By Jeremy Hallock
By James Khubiar
By Observer Staff
By Kelly Dearmore
By Jim Schutze
By Rachel Watts
By Lauren Drewes Daniels
Judging from the trance-inducing, whispered meditations of Iron & Wine, the group's singer and songwriter, Sam Beam, should be far less affable and more nonchalant. But his music, starting with the homespun demos of The Creek Drank the Cradle and stretching to the rhythmic and melodic layers of last year's The Shepherd's Dog, is one thing—and his relationship to it is yet another.
Or maybe this student of film, son of the South and reluctant voice of a new folk sensibility, one that recognizes tradition in order to discard it for the surreal, playful pleasures of the imagination, would rather just keep his secrets.
Or, then again, maybe not: From his home outside of Austin, Texas, Beam indulged us in some pondering about his art.
Is there a constant when you think of an Iron & Wine sound?
Beam: Not that I can think of. It all comes from me, and I don't put out stuff I don't like. I don't think there's an overriding aesthetic. Given my limited creativity, there may be a set of guidelines somewhere that someone could point out to me. I try to approach things differently, to entertain myself and, hopefully, other people. If you have a strong song, hopefully it will stand up to different manifestations.
You seem like a meticulous songwriter.
I spend a lot of time at it. I spend more time with some songs than others. With some I've probably been too meticulous—I don't come to recording unprepared. I usually have a couple of different versions. I do a lot of demo work at home.
How do you know when to stop working?
You don't know; you just stop sometimes. Sometimes it feels finished. It's like anything else that's creative. You can work on it forever. At a certain point, you get bored, or you feel like you're done.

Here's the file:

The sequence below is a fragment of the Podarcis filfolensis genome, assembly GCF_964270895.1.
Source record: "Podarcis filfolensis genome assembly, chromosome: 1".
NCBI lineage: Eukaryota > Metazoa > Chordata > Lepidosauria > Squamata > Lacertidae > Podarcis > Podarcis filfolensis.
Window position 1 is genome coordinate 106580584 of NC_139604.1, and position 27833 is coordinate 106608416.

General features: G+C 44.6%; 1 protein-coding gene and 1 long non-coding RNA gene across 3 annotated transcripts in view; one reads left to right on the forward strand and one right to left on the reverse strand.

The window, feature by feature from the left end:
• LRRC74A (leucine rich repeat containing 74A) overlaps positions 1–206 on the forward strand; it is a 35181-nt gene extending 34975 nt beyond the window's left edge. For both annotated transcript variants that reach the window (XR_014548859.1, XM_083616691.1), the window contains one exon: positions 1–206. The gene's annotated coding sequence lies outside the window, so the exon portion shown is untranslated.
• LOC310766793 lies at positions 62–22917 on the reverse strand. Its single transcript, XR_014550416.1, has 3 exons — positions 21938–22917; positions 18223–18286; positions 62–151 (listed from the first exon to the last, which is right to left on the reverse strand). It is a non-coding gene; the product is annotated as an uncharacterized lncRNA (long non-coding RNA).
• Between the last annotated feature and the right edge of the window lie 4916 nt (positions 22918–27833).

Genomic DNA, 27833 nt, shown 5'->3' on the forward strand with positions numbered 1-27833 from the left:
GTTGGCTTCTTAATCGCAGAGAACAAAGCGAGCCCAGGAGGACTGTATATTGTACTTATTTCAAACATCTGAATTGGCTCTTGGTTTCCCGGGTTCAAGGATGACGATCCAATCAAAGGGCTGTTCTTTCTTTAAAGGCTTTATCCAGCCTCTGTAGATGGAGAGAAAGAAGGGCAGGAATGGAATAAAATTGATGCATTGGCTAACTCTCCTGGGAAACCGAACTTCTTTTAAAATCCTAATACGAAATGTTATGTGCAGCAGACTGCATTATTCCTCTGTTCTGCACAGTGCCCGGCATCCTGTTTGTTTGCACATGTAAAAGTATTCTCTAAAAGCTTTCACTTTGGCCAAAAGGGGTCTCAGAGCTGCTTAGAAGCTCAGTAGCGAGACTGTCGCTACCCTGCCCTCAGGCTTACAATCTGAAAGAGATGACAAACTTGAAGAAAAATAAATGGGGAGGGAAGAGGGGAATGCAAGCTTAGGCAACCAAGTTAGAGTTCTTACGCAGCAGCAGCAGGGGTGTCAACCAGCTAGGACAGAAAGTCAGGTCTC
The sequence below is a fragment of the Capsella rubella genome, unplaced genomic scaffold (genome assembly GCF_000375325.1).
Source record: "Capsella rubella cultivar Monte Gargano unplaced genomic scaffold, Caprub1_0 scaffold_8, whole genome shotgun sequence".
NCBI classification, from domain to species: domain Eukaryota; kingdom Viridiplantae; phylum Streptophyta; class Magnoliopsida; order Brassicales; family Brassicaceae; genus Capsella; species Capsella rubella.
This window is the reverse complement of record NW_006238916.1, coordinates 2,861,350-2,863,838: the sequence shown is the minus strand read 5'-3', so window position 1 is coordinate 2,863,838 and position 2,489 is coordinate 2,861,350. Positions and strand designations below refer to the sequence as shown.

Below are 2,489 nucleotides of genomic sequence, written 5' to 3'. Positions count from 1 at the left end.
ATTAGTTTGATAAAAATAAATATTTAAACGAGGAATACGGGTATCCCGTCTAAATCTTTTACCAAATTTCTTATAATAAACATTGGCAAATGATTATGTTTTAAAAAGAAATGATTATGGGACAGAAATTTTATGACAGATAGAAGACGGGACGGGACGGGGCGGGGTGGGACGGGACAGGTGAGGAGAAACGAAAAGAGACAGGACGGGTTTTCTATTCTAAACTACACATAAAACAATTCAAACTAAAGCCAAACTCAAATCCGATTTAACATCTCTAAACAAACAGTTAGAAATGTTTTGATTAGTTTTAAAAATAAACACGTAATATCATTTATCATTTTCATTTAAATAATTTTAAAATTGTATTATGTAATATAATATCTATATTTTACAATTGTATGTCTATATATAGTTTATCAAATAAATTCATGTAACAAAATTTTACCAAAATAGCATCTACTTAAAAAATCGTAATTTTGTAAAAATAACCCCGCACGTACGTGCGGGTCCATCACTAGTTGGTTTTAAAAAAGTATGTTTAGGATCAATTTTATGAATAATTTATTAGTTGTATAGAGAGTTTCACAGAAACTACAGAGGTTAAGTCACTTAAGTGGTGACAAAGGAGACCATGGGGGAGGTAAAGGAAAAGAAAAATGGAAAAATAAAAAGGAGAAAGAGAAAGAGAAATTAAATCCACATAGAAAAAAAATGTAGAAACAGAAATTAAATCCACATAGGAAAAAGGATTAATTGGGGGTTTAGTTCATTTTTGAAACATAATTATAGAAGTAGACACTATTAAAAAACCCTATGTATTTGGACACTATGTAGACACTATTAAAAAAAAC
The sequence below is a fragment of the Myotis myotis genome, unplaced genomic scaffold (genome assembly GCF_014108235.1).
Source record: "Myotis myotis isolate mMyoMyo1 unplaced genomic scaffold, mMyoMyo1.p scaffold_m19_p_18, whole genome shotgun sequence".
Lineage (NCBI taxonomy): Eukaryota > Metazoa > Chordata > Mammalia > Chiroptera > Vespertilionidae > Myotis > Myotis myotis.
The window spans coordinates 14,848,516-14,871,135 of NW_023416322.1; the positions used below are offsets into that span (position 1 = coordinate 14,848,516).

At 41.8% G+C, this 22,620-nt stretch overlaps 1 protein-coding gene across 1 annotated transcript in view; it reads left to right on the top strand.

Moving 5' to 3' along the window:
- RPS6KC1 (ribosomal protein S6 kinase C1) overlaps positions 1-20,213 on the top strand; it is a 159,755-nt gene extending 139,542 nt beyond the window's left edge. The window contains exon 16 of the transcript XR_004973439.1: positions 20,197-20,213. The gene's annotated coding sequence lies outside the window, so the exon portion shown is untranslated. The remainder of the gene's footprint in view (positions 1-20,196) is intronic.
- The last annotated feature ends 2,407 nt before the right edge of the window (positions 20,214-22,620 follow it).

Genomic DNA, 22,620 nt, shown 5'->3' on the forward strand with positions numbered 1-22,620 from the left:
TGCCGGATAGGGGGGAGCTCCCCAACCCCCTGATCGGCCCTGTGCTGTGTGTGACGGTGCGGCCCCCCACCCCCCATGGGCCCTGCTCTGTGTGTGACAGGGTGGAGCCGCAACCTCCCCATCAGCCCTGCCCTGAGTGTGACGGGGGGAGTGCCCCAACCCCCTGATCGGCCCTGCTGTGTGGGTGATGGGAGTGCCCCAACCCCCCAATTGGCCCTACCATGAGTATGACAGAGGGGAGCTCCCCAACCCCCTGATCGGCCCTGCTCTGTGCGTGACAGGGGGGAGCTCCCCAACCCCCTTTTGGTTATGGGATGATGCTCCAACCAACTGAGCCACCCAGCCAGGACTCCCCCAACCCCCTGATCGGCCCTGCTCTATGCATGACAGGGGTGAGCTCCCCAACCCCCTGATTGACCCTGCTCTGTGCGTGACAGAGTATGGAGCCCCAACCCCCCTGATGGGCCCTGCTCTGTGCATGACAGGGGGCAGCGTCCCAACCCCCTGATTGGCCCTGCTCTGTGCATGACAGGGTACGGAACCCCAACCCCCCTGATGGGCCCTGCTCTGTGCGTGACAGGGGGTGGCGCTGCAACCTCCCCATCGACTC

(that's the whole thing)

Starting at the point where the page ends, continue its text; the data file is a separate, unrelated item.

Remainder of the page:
What was the most challenging song to record on Shepherd's Dog?
To get a version we liked, I'd say "Boy With a Coin." We had several drafts and mixes. We came to the handclaps and the Afro-Cuban bass line pretty late in the game. That was the most belabored one. I don't see that as hard, though. It was fun, making things like that.
Did it ever make sense that you'd gravitate away from film to music?
It was serendipity, to be honest. I studied film much more than music. Music was just a hobby, and I've been learning as I go. I had no idea that I'd end up doing music. But I could have done anything—I painted and worked on film, and did them all with the same amount of energy. I got lucky and got a break with music.
Have you always gravitated toward archetypal images, the animals, the mythic images?
I try to boil it down to something that people can understand, or images that have certain connotations. It's not like I make a list of mythical creatures and find ones to use. Those biblical archetypes are things people can understand, or at least things I can understand, that I can communicate with.
I was going to say—I do not understand "Lovesong of the Buzzard."
I don't either!
But you said you understand.
OK, maybe I misspoke. It causes a reaction. It makes sense at a poetic level. It's not an essay. You're not supposed to get a certain point across at the end of it, and the song supports your argument. I try to find communicative language. But you still might be communicating one thing to one person and something else to another.
Is there a risk of just being random?
That's a risk, but at the same time, it seems OK. Some songs will seem more specific, some will be more opaque or obscure. I don't try to confuse people. I don't want to write puzzles.
Do you have a sense of your audience?
To be honest, I think of me as my primary audience. But then you go back, and you're your own worst critic. Sometimes you go back and realize that just makes no sense. But generally, the audience is just me, and hopefully other people will like it too.